§ Mr. Mitchison
Does this Amendment mean that we have all been looking at Clause 9 and omitting to notice that the Act of 1929 was not mentioned? I hope that it does not have that meaning. We are all so well acquainted with Section 68 of that Act, that we may have missed a lot.
§ Mr. Bevins
I can acquit the hon. and learned Gentleman and his hon. Friends of any such lack of concentration in our proceedings. This Amendment is consequential on an Amendment, made in Committee, removing from subsection (1) an earlier reference to the Local Government Act, 1929, a reference which, without the Amendment, would not be in the Clause.
§ Amendment agreed to.
§ Mr. Graham Page (Crosby)
I beg to move, in page 10, line 14, at the end to insert:(2) Where before the nineteenth day of November, nineteen hundred and fifty-seven. such an industrial hereditament was demised or let on terms which provided for the payment of the rate (within the meaning of the Rating and Valuation Act, 1925) on that hereditament or on part thereof by the owner and there is no provision in the lease or contract in respect of such demise or letting or otherwise for the owner to demand an increase of rent in respect of such rate, the owner shall be entitled to receive from and shall be paid by the person liable to him for the payment of such rent an increased rent equal to the additional rate from time to time payable in respect of such hereditament or such part thereof by virtue of this section, and such increase shall for all purposes in connection with the recovery of rent be deemed to be part of the rent originally reserved or made payable on such demise or letting.(3) For the purpose of this section "owner" shall mean any person for the time being entitled to receive the rack rent of the industrial hereditament whether on his own account or as agent or trustee for any other person.Clause 9 relates to the partial rerating of industrial premises and freight transport hereditaments. In all the arguments 1323 supporting this partial rerating, it has been assumed that industry can afford to pay. It has been assumed simply that industry will pay, but a particular industrial concern may be a tenant and may not be the owner of the property which it is occupying. If it is a tenant, it may hold at an exclusive or inclusive rent. If it holds on an inclusive rent, the landlord pays the rates. The result of re-rating would be that the landlord would be paying the increased rates under Clause 9, the 25 per cent., and not the industry concerned.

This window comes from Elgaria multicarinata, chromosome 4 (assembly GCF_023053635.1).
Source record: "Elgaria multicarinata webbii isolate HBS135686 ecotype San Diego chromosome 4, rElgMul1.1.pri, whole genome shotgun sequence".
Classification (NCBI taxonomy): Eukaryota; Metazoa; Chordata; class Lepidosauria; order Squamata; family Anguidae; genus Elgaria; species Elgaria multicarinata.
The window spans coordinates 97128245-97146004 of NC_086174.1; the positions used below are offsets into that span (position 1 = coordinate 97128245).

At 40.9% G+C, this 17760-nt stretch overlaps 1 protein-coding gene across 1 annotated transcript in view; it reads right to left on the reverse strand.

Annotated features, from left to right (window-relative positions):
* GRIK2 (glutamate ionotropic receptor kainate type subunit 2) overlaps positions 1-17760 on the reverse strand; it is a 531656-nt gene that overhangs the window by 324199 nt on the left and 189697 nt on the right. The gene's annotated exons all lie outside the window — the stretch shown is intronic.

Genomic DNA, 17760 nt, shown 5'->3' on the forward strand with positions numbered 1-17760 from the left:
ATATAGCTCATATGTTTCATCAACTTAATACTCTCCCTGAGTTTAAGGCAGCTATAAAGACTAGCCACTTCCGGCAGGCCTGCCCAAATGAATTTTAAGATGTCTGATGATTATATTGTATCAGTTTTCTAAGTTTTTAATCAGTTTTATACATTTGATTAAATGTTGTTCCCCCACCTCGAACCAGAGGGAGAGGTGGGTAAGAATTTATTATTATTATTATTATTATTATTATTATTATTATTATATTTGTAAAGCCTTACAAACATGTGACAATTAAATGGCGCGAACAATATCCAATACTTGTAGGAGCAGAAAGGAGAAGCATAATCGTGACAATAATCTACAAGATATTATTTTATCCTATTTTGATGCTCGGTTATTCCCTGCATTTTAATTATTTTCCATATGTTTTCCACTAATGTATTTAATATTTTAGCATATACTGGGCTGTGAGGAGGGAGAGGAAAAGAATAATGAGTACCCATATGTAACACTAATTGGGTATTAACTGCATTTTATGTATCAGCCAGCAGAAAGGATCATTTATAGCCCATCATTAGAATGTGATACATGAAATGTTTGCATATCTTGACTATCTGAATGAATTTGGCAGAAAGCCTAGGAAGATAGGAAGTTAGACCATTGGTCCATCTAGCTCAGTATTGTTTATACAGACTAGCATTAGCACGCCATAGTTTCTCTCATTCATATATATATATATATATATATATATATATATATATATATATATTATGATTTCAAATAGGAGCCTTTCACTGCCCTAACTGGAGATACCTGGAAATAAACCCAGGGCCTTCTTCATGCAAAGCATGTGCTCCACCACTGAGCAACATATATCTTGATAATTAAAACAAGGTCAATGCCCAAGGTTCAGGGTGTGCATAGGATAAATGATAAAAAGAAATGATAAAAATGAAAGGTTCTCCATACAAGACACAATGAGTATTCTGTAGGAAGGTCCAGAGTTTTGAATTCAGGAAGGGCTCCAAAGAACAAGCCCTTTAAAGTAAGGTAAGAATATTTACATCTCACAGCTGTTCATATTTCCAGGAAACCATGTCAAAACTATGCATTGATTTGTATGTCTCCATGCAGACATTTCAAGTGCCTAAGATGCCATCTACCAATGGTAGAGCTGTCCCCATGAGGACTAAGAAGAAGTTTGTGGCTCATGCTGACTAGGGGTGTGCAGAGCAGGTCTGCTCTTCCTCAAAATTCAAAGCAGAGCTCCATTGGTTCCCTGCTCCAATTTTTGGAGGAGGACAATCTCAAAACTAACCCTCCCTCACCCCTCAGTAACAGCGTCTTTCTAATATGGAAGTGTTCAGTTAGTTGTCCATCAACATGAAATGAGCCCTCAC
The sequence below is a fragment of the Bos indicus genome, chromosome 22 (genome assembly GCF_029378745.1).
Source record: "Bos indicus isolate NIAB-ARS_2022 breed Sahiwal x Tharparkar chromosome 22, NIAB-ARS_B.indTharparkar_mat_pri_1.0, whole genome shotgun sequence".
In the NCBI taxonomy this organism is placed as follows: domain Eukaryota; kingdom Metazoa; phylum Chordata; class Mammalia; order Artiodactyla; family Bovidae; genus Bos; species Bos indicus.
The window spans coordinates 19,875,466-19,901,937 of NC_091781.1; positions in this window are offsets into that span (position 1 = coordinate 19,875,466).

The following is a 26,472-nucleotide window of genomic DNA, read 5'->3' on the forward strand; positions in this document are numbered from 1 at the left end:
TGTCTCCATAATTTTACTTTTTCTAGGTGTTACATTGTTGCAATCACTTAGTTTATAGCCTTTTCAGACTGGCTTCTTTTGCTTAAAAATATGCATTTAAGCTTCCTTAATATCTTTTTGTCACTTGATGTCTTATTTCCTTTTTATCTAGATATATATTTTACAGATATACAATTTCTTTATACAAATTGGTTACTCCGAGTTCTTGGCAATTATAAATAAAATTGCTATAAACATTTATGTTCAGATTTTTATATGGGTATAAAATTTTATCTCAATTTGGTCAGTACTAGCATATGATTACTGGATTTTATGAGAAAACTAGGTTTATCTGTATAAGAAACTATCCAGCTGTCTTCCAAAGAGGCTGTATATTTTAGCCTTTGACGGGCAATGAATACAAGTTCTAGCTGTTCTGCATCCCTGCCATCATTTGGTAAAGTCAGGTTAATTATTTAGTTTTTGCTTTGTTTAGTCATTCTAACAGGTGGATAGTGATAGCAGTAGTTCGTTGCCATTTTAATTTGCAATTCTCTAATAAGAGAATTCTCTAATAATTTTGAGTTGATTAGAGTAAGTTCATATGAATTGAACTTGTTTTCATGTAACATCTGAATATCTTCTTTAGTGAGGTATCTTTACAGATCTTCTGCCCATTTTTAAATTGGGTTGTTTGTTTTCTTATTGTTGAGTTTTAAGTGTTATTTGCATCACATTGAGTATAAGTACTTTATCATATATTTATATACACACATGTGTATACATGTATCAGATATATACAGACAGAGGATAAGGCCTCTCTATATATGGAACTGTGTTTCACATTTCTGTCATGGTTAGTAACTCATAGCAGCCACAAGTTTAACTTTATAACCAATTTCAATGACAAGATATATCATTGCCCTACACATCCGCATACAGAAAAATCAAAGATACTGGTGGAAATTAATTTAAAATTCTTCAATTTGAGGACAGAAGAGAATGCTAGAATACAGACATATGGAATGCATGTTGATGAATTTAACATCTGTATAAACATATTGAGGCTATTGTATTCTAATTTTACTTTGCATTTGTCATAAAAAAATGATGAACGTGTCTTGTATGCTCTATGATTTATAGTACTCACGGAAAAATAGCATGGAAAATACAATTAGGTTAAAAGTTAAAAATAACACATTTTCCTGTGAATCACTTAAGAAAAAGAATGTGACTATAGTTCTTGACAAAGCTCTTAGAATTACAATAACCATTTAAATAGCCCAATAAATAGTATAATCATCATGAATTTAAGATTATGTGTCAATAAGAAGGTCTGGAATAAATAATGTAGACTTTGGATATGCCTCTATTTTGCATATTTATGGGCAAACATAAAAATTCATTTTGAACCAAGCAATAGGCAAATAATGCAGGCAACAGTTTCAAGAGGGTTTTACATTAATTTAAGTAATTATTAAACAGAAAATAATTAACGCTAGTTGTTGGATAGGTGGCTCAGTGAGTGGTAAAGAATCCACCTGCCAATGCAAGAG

That cannot be the intention of the Clause. My Amendment is intended to put that right, so that the landlord is allowed to be repaid by the tenant in the form of increased rent. The landlord might be called upon to pay something even in excess of the rent, if the property was let at an inclusive rent some time ago. The landlord should be entitled to recover that increased rate from the tenant.
This is not a new principle. In the 1929 Act, when industrial premises were derated, the exact opposite was applied; that is, when industrial premises were let at an inclusive rent the owner had to allow the tenant that amount of de-rating. I am now suggesting that, in all fairness, the landlord should be entitled to recover that amount from the tenant. It may be said that there cannot be many of these cases and that normally industrial premises are let at an exclusive rent, the tenant paying the rates. It was necessary to deal in 1929 with cases of inclusive rents, and I am sure there must be some inclusive rents paid by industrial tenants at the present time.
The hon. Member for Swansea, West (Mr. P. Morris) raised this question in Committee and drew our attention to the Treforest Trading Estate. I see the hon. Member in his place, and I hope that he will join me in my plea to the Minister to put this matter right.
I should like my right hon. Friend to say whether he accepts the principle and whether it would be fair, as it was thought fair to do it the other way round in 1929. If so, ought the Amendment to be rejected because one cannot put one's finger on any particular case other than that which the hon. Member for Swansea, West raised in Committee?
1324 There is no reason why the Ministry should have knowledge of all these cases. If my right hon. Friend says that the Ministry knows of no case to which this would apply, that does not mean that there are no cases.
It must be common knowledge that many industrial premises are let at an inclusive rent. Now that there is rerating, although we would be interfering in a way with a contractual relationship, it is justifiable to interfere with it to bring fairness, reasonableness and justice to the relationship between landlord and tenant as affected by this Clause.
§ 8.45 p.m.
§ Mr. Percy Morris (Swansea, West)